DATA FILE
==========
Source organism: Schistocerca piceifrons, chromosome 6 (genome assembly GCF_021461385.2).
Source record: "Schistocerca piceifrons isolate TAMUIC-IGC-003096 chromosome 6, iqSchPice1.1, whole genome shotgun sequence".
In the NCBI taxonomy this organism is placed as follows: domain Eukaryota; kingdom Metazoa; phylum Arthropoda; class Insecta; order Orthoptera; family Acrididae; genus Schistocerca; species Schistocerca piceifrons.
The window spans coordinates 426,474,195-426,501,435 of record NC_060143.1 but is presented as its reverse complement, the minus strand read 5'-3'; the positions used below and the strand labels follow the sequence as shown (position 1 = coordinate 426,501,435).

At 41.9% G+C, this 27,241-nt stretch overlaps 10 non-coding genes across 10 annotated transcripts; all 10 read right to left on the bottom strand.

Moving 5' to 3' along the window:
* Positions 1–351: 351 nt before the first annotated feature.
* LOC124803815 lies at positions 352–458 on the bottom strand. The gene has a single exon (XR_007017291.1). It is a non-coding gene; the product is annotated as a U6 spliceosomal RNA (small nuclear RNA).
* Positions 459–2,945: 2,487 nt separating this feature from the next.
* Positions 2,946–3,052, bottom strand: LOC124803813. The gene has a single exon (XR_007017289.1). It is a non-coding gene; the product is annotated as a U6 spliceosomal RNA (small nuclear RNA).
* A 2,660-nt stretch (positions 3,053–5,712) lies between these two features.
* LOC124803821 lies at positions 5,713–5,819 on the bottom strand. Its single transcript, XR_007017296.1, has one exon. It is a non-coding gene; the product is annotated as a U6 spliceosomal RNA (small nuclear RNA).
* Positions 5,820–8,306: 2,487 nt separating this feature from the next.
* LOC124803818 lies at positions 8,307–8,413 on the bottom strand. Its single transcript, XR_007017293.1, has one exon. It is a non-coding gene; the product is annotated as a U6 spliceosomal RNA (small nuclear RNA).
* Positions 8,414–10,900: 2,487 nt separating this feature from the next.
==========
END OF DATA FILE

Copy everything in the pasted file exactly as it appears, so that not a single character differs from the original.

Source organism: Schistocerca piceifrons, chromosome 6 (genome assembly GCF_021461385.2).
Source record: "Schistocerca piceifrons isolate TAMUIC-IGC-003096 chromosome 6, iqSchPice1.1, whole genome shotgun sequence".
In the NCBI taxonomy this organism is placed as follows: domain Eukaryota; kingdom Metazoa; phylum Arthropoda; class Insecta; order Orthoptera; family Acrididae; genus Schistocerca; species Schistocerca piceifrons.
The window spans coordinates 426,474,195-426,501,435 of record NC_060143.1 but is presented as its reverse complement, the minus strand read 5'-3'; the positions used below and the strand labels follow the sequence as shown (position 1 = coordinate 426,501,435).

At 41.9% G+C, this 27,241-nt stretch overlaps 10 non-coding genes across 10 annotated transcripts; all 10 read right to left on the bottom strand.

Moving 5' to 3' along the window:
* Positions 1–351: 351 nt before the first annotated feature.
* LOC124803815 lies at positions 352–458 on the bottom strand. The gene has a single exon (XR_007017291.1). It is a non-coding gene; the product is annotated as a U6 spliceosomal RNA (small nuclear RNA).
* Positions 459–2,945: 2,487 nt separating this feature from the next.
* Positions 2,946–3,052, bottom strand: LOC124803813. The gene has a single exon (XR_007017289.1). It is a non-coding gene; the product is annotated as a U6 spliceosomal RNA (small nuclear RNA).
* A 2,660-nt stretch (positions 3,053–5,712) lies between these two features.
* LOC124803821 lies at positions 5,713–5,819 on the bottom strand. Its single transcript, XR_007017296.1, has one exon. It is a non-coding gene; the product is annotated as a U6 spliceosomal RNA (small nuclear RNA).
* Positions 5,820–8,306: 2,487 nt separating this feature from the next.
* LOC124803818 lies at positions 8,307–8,413 on the bottom strand. Its single transcript, XR_007017293.1, has one exon. It is a non-coding gene; the product is annotated as a U6 spliceosomal RNA (small nuclear RNA).
* Positions 8,414–10,900: 2,487 nt separating this feature from the next.